Imatges de pÓgina

SERM. Establishment to their Utility, and could

claim at the utmoft but an equal Sanctity and Reverence. The Conclusion was, our Instruction from the Lesson in the Text, to hold no Rule of any Positive or Temporary Law of God, whether relating to his Honour and Service, or to the external Government of his People, with such Strictness as would not consist with the Duties or Privileges which flow from the Nature of Mercy, Goodness, Truth, and Justice. At that Time I only named our own Privileges, and prosecuted the Argu- ment as it relates to our Neighbours Be

nefit and our Obligation. To which I : Was determin’d, by the State of the Case which introduced that Text, whereby our Lord acquitted himself of the Injunction to abstain from the Company of Publicans and Sinners, only that he might be at Liberty to labour for the Advantage of their Souls. Accordingly I insisted upon

those Dispensations to Lower Services, which a Call to the Higher gives; and contented myself with setting forth, how the Works of Justice and Charity, in Favour to other Men, took place upon every Competition


of the Circumstantial and Secondary Part Serm. of Religious Appointments,

But the Use our Lord makes of thofe fame Words in my present Text calls upon me to pursue what was omitted concerning Privileges, the Relaxation of such Laws for our own Sakes, and in Merty to ourselves. Indeed one feems to follow from, or rather to be contain'd in the other ; fince Almighty God is equal to All, and what Liberty he grants to my Neighbour, he grants to me. My Love to myself is made the Standard of my Love to him; and then how should I not have the Liberty on my own Account, which I am bound to use on his? Therefore, as you have seen in the ixth of St. Matthew, that a Positive Law of God was well broken by our Saviour, out of Charity to the Souls of the Publicans : Here in the xüth you will see, that another was -well broken by his Disciples in Charity to their own Bodies; and learn to apply to both and many like) Cases one common Vindication, I will bave Mercy, and not Sacrifice.


SERM... But before I proceed to the full Proof II. 'and further Handling of this Matter, I

would, premise some Considerations of the Use and Necessity of opening such a Subject. For some will say, What Need -is there to talk to People of their Liberties or Indulgences in Religious Duties ? Are they not even too quick-lighted at espying them, too favourable Casuists to themfelves, and need no Prompting to underftand the Privilege of their Necessities? Let us rather extend the Limits of Duty something farther, and bind it on something streighter than the Rule itself hath done, to obtain the utmost that's poffible; for after all, Mankind will without doubt in Practice fall too too short of their. Obligations. But this Reasoning ought not to deter us altogether, though it be somewhat fpecious in itself, and rise from a good Intention and Zeal of Piety. For it is not only without any Foundation in the Word of God, but rather by its own Nature contrary to it. And then, for the Consequences of such a Proceeding, there is cause enough to apprehend, they may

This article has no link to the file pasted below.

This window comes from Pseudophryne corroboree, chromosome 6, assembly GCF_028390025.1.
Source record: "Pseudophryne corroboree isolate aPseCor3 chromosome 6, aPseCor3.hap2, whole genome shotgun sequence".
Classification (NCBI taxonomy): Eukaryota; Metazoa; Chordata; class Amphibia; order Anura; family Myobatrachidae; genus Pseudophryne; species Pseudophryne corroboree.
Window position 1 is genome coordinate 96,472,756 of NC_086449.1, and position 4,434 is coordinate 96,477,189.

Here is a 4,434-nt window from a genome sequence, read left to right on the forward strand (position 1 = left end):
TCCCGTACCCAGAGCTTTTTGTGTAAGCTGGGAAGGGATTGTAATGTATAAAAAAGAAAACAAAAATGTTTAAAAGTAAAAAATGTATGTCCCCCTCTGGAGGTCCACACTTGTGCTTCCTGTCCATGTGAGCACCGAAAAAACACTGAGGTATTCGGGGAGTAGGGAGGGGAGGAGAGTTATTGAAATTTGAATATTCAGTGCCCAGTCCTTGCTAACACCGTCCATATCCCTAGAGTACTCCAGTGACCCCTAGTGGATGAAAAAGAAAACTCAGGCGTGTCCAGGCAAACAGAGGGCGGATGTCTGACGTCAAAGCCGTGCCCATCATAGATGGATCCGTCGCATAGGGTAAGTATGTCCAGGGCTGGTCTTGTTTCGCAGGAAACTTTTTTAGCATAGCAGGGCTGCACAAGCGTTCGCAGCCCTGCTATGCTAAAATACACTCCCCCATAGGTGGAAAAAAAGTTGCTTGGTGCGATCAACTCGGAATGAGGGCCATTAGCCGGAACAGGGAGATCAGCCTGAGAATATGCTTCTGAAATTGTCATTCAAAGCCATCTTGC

be very pernicious, as well in Belief as SERM. Practice.

II. The First and most general of these is, the falling from one Error to another. If People are taught wrong, or must not be untaught their Misconceptions concerning the Bounds of Christian Duty and Liberty; who knows if the Matter will stop where they that cherish such Miftake would have it? It is a common Observation, that Error is of a fruitful Nature ; and most Men understand, that possibly, from one false Conclusion allow'd, a Hundred more may be imposed upon them. And therefore, strictly fpeaking, we cannot admit the vulgar Phrase of an innocent Error. It may indeed be innocent now, and to this Man, and yet be full of infinite Mischiefs to other People, or another Age. Of this they that have any Knowledge in the History of Mankind, or of the Church alone, can give lamentable and numerous Instances ; where the


ry Silence of some, giving Way to the unhappy Warmth of others, THAT has gain's an Establishment, which in a few Years establish'd something else of such a VOL. I.



SERM. Nature as neither dreamt of, but would II.

have given their Lives to prevent. Let us therefore not forget that of Solomon, Buy the Truth, and fell it not ; since without a Spirit of Prophesy we are not able to comprehend the Value of what we fell, and how dearly ourselves or Posterity may pay for the Advantage we now exchange it with.

But though nothing of this should follow, yet the Straining of any Duty above its true Pitch, and excluding the Indulgence which our Lord allows, is apt of itself to create divers Mischiefs very prejudicial, if not ruinous, to our Christian Course. For in the first Place, while fome (as in all Probability many will) understand their Liberty, and act accordingly, which others look upon as a meer Licence of Impiety ; what a Scandal and Breach of Charity; what Reproaches and Divisions may we not apprehend? And would to God we could only reason to inis Purpose, and that his Church did not even now feel and labour under these too certain Consequences.



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